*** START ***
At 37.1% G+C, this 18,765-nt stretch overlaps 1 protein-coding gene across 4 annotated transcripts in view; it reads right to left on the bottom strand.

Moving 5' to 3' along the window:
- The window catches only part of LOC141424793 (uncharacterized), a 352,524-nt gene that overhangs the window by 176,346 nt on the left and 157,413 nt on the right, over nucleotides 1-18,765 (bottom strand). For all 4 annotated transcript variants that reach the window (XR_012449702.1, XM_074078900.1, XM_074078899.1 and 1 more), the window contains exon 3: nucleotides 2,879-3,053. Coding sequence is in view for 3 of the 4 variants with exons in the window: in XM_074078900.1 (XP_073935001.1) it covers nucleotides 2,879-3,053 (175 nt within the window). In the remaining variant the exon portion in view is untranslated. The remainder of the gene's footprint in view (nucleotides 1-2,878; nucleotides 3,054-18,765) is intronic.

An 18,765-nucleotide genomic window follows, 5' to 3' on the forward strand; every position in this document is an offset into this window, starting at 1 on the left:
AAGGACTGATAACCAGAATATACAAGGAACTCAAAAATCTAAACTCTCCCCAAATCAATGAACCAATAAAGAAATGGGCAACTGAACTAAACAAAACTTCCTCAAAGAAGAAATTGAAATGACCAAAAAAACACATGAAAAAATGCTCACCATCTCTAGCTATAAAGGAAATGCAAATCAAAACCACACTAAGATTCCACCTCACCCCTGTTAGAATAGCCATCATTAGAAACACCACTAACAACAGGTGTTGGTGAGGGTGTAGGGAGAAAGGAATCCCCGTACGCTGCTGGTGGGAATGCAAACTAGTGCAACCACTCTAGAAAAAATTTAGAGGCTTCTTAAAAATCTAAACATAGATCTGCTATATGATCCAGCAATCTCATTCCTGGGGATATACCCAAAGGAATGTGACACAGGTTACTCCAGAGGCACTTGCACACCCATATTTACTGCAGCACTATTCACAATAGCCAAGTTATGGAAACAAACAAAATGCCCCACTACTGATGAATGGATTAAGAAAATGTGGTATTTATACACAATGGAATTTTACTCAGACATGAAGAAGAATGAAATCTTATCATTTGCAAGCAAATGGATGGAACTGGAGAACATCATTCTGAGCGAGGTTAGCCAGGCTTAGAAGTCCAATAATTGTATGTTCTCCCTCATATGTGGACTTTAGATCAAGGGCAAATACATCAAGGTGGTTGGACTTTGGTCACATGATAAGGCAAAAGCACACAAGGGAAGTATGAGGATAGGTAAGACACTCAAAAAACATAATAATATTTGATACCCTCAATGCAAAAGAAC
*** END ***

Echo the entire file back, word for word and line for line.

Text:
At 37.1% G+C, this 18,765-nt stretch overlaps 1 protein-coding gene across 4 annotated transcripts in view; it reads right to left on the bottom strand.

Moving 5' to 3' along the window:
- The window catches only part of LOC141424793 (uncharacterized), a 352,524-nt gene that overhangs the window by 176,346 nt on the left and 157,413 nt on the right, over nucleotides 1-18,765 (bottom strand). For all 4 annotated transcript variants that reach the window (XR_012449702.1, XM_074078900.1, XM_074078899.1 and 1 more), the window contains exon 3: nucleotides 2,879-3,053. Coding sequence is in view for 3 of the 4 variants with exons in the window: in XM_074078900.1 (XP_073935001.1) it covers nucleotides 2,879-3,053 (175 nt within the window). In the remaining variant the exon portion in view is untranslated. The remainder of the gene's footprint in view (nucleotides 1-2,878; nucleotides 3,054-18,765) is intronic.

An 18,765-nucleotide genomic window follows, 5' to 3' on the forward strand; every position in this document is an offset into this window, starting at 1 on the left:
AAGGACTGATAACCAGAATATACAAGGAACTCAAAAATCTAAACTCTCCCCAAATCAATGAACCAATAAAGAAATGGGCAACTGAACTAAACAAAACTTCCTCAAAGAAGAAATTGAAATGACCAAAAAAACACATGAAAAAATGCTCACCATCTCTAGCTATAAAGGAAATGCAAATCAAAACCACACTAAGATTCCACCTCACCCCTGTTAGAATAGCCATCATTAGAAACACCACTAACAACAGGTGTTGGTGAGGGTGTAGGGAGAAAGGAATCCCCGTACGCTGCTGGTGGGAATGCAAACTAGTGCAACCACTCTAGAAAAAATTTAGAGGCTTCTTAAAAATCTAAACATAGATCTGCTATATGATCCAGCAATCTCATTCCTGGGGATATACCCAAAGGAATGTGACACAGGTTACTCCAGAGGCACTTGCACACCCATATTTACTGCAGCACTATTCACAATAGCCAAGTTATGGAAACAAACAAAATGCCCCACTACTGATGAATGGATTAAGAAAATGTGGTATTTATACACAATGGAATTTTACTCAGACATGAAGAAGAATGAAATCTTATCATTTGCAAGCAAATGGATGGAACTGGAGAACATCATTCTGAGCGAGGTTAGCCAGGCTTAGAAGTCCAATAATTGTATGTTCTCCCTCATATGTGGACTTTAGATCAAGGGCAAATACATCAAGGTGGTTGGACTTTGGTCACATGATAAGGCAAAAGCACACAAGGGAAGTATGAGGATAGGTAAGACACTCAAAAAACATAATAATATTTGATACCCTCAATGCAAAAGAAC